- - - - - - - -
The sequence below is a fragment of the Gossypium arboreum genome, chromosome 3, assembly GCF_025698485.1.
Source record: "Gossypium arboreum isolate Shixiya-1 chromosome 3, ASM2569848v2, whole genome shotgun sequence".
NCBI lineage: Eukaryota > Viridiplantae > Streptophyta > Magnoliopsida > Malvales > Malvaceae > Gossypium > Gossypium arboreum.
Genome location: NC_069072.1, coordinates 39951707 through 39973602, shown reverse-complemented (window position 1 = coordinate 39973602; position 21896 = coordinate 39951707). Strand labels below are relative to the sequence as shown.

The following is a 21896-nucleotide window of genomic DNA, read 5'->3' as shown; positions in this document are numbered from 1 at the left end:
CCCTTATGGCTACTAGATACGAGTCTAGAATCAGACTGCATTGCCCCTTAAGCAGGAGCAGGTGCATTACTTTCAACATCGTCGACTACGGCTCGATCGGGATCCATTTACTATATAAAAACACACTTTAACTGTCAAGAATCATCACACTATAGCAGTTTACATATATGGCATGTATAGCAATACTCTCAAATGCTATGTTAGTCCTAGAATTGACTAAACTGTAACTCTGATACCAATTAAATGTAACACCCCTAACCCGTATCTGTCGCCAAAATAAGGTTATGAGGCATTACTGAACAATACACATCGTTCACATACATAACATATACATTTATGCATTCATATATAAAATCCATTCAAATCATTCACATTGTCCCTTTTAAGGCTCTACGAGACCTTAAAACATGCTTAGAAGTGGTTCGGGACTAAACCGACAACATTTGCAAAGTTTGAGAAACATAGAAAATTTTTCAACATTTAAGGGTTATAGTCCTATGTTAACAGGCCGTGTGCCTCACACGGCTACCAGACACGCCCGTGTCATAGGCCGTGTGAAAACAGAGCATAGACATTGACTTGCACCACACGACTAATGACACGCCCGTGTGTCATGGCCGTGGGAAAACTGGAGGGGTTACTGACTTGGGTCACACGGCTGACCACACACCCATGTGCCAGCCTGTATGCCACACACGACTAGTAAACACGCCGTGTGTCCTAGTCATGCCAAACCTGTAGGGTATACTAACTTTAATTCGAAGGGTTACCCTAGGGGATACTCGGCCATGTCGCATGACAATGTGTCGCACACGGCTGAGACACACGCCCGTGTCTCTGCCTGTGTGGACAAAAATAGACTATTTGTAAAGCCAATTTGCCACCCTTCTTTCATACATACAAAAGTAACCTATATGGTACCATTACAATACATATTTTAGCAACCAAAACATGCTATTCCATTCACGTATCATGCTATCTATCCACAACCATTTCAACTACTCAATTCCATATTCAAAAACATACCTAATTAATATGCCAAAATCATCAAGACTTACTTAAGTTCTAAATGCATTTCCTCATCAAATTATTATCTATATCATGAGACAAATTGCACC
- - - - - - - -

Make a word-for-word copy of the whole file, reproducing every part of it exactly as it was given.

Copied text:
The sequence below is a fragment of the Gossypium arboreum genome, chromosome 3, assembly GCF_025698485.1.
Source record: "Gossypium arboreum isolate Shixiya-1 chromosome 3, ASM2569848v2, whole genome shotgun sequence".
NCBI lineage: Eukaryota > Viridiplantae > Streptophyta > Magnoliopsida > Malvales > Malvaceae > Gossypium > Gossypium arboreum.
Genome location: NC_069072.1, coordinates 39951707 through 39973602, shown reverse-complemented (window position 1 = coordinate 39973602; position 21896 = coordinate 39951707). Strand labels below are relative to the sequence as shown.

The following is a 21896-nucleotide window of genomic DNA, read 5'->3' as shown; positions in this document are numbered from 1 at the left end:
CCCTTATGGCTACTAGATACGAGTCTAGAATCAGACTGCATTGCCCCTTAAGCAGGAGCAGGTGCATTACTTTCAACATCGTCGACTACGGCTCGATCGGGATCCATTTACTATATAAAAACACACTTTAACTGTCAAGAATCATCACACTATAGCAGTTTACATATATGGCATGTATAGCAATACTCTCAAATGCTATGTTAGTCCTAGAATTGACTAAACTGTAACTCTGATACCAATTAAATGTAACACCCCTAACCCGTATCTGTCGCCAAAATAAGGTTATGAGGCATTACTGAACAATACACATCGTTCACATACATAACATATACATTTATGCATTCATATATAAAATCCATTCAAATCATTCACATTGTCCCTTTTAAGGCTCTACGAGACCTTAAAACATGCTTAGAAGTGGTTCGGGACTAAACCGACAACATTTGCAAAGTTTGAGAAACATAGAAAATTTTTCAACATTTAAGGGTTATAGTCCTATGTTAACAGGCCGTGTGCCTCACACGGCTACCAGACACGCCCGTGTCATAGGCCGTGTGAAAACAGAGCATAGACATTGACTTGCACCACACGACTAATGACACGCCCGTGTGTCATGGCCGTGGGAAAACTGGAGGGGTTACTGACTTGGGTCACACGGCTGACCACACACCCATGTGCCAGCCTGTATGCCACACACGACTAGTAAACACGCCGTGTGTCCTAGTCATGCCAAACCTGTAGGGTATACTAACTTTAATTCGAAGGGTTACCCTAGGGGATACTCGGCCATGTCGCATGACAATGTGTCGCACACGGCTGAGACACACGCCCGTGTCTCTGCCTGTGTGGACAAAAATAGACTATTTGTAAAGCCAATTTGCCACCCTTCTTTCATACATACAAAAGTAACCTATATGGTACCATTACAATACATATTTTAGCAACCAAAACATGCTATTCCATTCACGTATCATGCTATCTATCCACAACCATTTCAACTACTCAATTCCATATTCAAAAACATACCTAATTAATATGCCAAAATCATCAAGACTTACTTAAGTTCTAAATGCATTTCCTCATCAAATTATTATCTATATCATGAGACAAATTGCACC